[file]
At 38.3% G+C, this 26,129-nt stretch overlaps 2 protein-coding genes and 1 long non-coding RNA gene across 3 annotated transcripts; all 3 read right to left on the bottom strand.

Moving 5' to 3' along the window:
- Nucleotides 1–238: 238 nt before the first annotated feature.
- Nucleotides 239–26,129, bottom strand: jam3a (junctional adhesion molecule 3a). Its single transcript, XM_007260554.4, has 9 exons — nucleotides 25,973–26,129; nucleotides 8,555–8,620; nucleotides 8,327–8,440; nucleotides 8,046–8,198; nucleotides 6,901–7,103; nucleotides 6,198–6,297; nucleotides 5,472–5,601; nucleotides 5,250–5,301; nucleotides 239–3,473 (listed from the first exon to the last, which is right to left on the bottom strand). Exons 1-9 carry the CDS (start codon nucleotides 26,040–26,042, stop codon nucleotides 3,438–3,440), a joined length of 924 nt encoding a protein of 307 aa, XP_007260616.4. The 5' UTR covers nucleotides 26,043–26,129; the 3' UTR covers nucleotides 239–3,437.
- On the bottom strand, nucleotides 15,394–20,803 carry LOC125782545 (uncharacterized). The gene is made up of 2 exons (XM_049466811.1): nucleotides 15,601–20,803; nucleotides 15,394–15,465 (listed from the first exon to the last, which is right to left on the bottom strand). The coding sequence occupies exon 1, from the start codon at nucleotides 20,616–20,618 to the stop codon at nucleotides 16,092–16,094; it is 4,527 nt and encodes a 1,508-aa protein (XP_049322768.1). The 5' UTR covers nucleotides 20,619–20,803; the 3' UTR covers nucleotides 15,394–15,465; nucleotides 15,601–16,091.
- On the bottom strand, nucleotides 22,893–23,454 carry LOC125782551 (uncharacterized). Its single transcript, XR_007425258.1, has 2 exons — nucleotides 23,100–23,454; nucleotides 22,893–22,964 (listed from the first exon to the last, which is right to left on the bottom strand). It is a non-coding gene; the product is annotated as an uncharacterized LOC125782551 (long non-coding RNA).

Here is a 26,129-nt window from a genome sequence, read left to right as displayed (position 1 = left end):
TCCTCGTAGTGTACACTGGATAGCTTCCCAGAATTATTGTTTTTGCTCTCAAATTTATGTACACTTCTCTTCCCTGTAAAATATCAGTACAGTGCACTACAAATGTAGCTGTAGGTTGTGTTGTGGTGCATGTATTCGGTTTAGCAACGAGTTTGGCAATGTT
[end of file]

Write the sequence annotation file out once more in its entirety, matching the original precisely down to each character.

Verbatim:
At 38.3% G+C, this 26,129-nt stretch overlaps 2 protein-coding genes and 1 long non-coding RNA gene across 3 annotated transcripts; all 3 read right to left on the bottom strand.

Moving 5' to 3' along the window:
- Nucleotides 1–238: 238 nt before the first annotated feature.
- Nucleotides 239–26,129, bottom strand: jam3a (junctional adhesion molecule 3a). Its single transcript, XM_007260554.4, has 9 exons — nucleotides 25,973–26,129; nucleotides 8,555–8,620; nucleotides 8,327–8,440; nucleotides 8,046–8,198; nucleotides 6,901–7,103; nucleotides 6,198–6,297; nucleotides 5,472–5,601; nucleotides 5,250–5,301; nucleotides 239–3,473 (listed from the first exon to the last, which is right to left on the bottom strand). Exons 1-9 carry the CDS (start codon nucleotides 26,040–26,042, stop codon nucleotides 3,438–3,440), a joined length of 924 nt encoding a protein of 307 aa, XP_007260616.4. The 5' UTR covers nucleotides 26,043–26,129; the 3' UTR covers nucleotides 239–3,437.
- On the bottom strand, nucleotides 15,394–20,803 carry LOC125782545 (uncharacterized). The gene is made up of 2 exons (XM_049466811.1): nucleotides 15,601–20,803; nucleotides 15,394–15,465 (listed from the first exon to the last, which is right to left on the bottom strand). The coding sequence occupies exon 1, from the start codon at nucleotides 20,616–20,618 to the stop codon at nucleotides 16,092–16,094; it is 4,527 nt and encodes a 1,508-aa protein (XP_049322768.1). The 5' UTR covers nucleotides 20,619–20,803; the 3' UTR covers nucleotides 15,394–15,465; nucleotides 15,601–16,091.
- On the bottom strand, nucleotides 22,893–23,454 carry LOC125782551 (uncharacterized). Its single transcript, XR_007425258.1, has 2 exons — nucleotides 23,100–23,454; nucleotides 22,893–22,964 (listed from the first exon to the last, which is right to left on the bottom strand). It is a non-coding gene; the product is annotated as an uncharacterized LOC125782551 (long non-coding RNA).

Here is a 26,129-nt window from a genome sequence, read left to right as displayed (position 1 = left end):
TCCTCGTAGTGTACACTGGATAGCTTCCCAGAATTATTGTTTTTGCTCTCAAATTTATGTACACTTCTCTTCCCTGTAAAATATCAGTACAGTGCACTACAAATGTAGCTGTAGGTTGTGTTGTGGTGCATGTATTCGGTTTAGCAACGAGTTTGGCAATGTT